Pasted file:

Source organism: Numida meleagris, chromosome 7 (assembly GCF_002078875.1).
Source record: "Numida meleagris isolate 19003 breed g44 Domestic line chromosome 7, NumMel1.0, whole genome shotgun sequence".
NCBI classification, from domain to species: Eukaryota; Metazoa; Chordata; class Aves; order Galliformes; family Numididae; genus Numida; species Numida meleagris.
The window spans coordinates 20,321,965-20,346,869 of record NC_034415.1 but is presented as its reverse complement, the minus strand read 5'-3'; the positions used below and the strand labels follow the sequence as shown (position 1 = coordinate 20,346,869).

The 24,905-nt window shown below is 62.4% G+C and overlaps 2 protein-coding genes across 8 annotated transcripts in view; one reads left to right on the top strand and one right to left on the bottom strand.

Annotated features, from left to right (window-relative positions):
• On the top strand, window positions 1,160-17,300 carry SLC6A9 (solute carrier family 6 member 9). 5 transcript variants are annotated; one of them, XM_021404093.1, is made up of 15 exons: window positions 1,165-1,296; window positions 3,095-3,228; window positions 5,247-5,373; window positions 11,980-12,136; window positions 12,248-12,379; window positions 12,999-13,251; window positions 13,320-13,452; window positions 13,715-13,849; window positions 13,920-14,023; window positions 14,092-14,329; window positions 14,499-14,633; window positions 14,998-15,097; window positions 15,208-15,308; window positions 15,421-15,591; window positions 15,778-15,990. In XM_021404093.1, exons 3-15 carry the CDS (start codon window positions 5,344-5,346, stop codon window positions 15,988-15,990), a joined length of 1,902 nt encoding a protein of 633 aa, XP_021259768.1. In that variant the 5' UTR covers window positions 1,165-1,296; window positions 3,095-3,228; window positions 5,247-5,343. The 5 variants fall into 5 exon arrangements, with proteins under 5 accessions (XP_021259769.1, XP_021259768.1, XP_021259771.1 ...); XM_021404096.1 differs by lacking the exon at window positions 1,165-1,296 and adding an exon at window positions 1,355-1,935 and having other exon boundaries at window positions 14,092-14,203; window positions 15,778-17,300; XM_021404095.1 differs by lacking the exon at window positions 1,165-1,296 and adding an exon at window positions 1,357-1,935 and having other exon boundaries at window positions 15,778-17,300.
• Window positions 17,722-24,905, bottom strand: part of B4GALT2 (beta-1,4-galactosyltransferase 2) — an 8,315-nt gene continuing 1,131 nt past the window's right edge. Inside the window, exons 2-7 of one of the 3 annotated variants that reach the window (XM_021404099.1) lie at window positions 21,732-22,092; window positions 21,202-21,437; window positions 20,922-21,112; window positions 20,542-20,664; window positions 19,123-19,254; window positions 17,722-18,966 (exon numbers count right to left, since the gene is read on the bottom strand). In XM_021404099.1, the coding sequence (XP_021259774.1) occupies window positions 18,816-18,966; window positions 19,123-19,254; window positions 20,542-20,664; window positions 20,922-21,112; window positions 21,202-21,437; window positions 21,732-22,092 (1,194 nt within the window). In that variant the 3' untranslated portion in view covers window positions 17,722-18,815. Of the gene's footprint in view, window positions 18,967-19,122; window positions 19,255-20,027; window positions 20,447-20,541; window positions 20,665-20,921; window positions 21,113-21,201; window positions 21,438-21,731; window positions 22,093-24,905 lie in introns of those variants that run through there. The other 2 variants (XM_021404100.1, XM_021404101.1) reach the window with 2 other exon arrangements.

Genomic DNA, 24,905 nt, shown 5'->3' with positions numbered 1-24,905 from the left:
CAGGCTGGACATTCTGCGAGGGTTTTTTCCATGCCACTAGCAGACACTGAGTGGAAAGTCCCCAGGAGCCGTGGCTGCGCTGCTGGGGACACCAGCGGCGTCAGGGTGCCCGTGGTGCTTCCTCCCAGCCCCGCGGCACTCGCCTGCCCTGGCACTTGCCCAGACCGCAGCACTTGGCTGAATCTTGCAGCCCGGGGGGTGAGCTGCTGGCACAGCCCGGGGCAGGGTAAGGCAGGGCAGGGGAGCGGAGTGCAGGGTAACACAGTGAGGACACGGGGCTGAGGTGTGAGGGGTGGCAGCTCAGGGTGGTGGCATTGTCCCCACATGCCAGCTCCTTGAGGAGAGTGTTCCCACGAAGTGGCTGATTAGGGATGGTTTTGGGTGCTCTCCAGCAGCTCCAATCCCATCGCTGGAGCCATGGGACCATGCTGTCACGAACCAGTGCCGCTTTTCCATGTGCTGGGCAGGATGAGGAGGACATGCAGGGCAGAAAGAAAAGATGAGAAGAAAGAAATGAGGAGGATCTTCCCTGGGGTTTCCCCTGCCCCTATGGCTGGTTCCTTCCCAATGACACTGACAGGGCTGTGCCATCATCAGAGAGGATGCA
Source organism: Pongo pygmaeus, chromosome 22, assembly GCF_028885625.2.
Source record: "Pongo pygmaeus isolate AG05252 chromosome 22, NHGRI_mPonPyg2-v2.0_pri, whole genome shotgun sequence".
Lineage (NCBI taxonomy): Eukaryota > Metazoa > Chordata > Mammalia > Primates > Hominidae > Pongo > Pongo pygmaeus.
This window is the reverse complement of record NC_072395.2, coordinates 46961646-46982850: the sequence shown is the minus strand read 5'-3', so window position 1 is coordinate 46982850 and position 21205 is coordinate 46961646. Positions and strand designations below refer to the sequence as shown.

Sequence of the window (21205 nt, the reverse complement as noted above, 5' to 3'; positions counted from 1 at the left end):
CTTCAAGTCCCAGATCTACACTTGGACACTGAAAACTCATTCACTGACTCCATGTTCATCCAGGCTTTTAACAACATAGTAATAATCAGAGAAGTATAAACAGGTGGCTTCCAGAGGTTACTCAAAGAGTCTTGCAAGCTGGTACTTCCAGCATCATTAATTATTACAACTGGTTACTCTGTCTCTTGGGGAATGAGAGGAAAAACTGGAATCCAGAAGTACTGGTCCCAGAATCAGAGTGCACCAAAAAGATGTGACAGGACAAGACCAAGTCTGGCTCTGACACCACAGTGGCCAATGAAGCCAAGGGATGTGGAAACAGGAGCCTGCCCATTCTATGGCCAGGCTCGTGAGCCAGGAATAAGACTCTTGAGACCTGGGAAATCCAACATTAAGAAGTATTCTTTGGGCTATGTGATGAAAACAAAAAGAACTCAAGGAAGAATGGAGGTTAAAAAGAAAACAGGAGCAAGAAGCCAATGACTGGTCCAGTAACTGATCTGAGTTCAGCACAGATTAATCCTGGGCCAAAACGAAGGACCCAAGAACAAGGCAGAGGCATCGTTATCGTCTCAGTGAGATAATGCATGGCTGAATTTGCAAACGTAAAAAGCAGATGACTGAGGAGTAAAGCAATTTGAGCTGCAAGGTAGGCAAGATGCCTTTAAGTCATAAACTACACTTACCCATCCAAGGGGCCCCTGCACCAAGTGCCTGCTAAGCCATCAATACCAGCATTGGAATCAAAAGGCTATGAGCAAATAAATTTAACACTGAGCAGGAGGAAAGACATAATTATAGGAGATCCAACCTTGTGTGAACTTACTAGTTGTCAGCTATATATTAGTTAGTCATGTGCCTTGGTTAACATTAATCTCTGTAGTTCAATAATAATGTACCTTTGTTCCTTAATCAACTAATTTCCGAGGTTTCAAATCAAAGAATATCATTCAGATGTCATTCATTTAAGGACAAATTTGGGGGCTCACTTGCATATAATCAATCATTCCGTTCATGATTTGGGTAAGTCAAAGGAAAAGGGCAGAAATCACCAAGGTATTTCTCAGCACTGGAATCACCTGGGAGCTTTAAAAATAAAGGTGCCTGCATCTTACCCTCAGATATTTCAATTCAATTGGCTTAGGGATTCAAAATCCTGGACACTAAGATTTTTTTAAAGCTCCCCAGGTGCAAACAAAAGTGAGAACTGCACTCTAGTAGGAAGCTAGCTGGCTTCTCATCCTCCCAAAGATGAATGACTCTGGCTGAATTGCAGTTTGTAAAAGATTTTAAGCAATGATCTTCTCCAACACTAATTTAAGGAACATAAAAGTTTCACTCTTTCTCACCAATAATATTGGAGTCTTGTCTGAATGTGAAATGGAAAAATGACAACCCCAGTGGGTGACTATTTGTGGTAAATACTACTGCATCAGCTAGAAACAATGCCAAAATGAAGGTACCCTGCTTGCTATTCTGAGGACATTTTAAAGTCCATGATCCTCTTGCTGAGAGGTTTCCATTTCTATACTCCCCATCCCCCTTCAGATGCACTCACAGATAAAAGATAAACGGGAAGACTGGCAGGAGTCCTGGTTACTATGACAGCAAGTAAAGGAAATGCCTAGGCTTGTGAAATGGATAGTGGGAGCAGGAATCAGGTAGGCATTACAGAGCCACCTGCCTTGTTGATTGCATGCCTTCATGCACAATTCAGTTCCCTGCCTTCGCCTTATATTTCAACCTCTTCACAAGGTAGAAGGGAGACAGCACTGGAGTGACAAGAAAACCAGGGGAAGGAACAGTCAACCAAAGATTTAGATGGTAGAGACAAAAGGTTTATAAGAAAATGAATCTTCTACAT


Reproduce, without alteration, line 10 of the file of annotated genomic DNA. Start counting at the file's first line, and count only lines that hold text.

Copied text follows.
CAGGCTGGACATTCTGCGAGGGTTTTTTCCATGCCACTAGCAGACACTGAGTGGAAAGTCCCCAGGAGCCGTGGCTGCGCTGCTGGGGACACCAGCGGCGTCAGGGTGCCCGTGGTGCTTCCTCCCAGCCCCGCGGCACTCGCCTGCCCTGGCACTTGCCCAGACCGCAGCACTTGGCTGAATCTTGCAGCCCGGGGGGTGAGCTGCTGGCACAGCCCGGGGCAGGGTAAGGCAGGGCAGGGGAGCGGAGTGCAGGGTAACACAGTGAGGACACGGGGCTGAGGTGTGAGGGGTGGCAGCTCAGGGTGGTGGCATTGTCCCCACATGCCAGCTCCTTGAGGAGAGTGTTCCCACGAAGTGGCTGATTAGGGATGGTTTTGGGTGCTCTCCAGCAGCTCCAATCCCATCGCTGGAGCCATGGGACCATGCTGTCACGAACCAGTGCCGCTTTTCCATGTGCTGGGCAGGATGAGGAGGACATGCAGGGCAGAAAGAAAAGATGAGAAGAAAGAAATGAGGAGGATCTTCCCTGGGGTTTCCCCTGCCCCTATGGCTGGTTCCTTCCCAATGACACTGACAGGGCTGTGCCATCATCAGAGAGGATGCA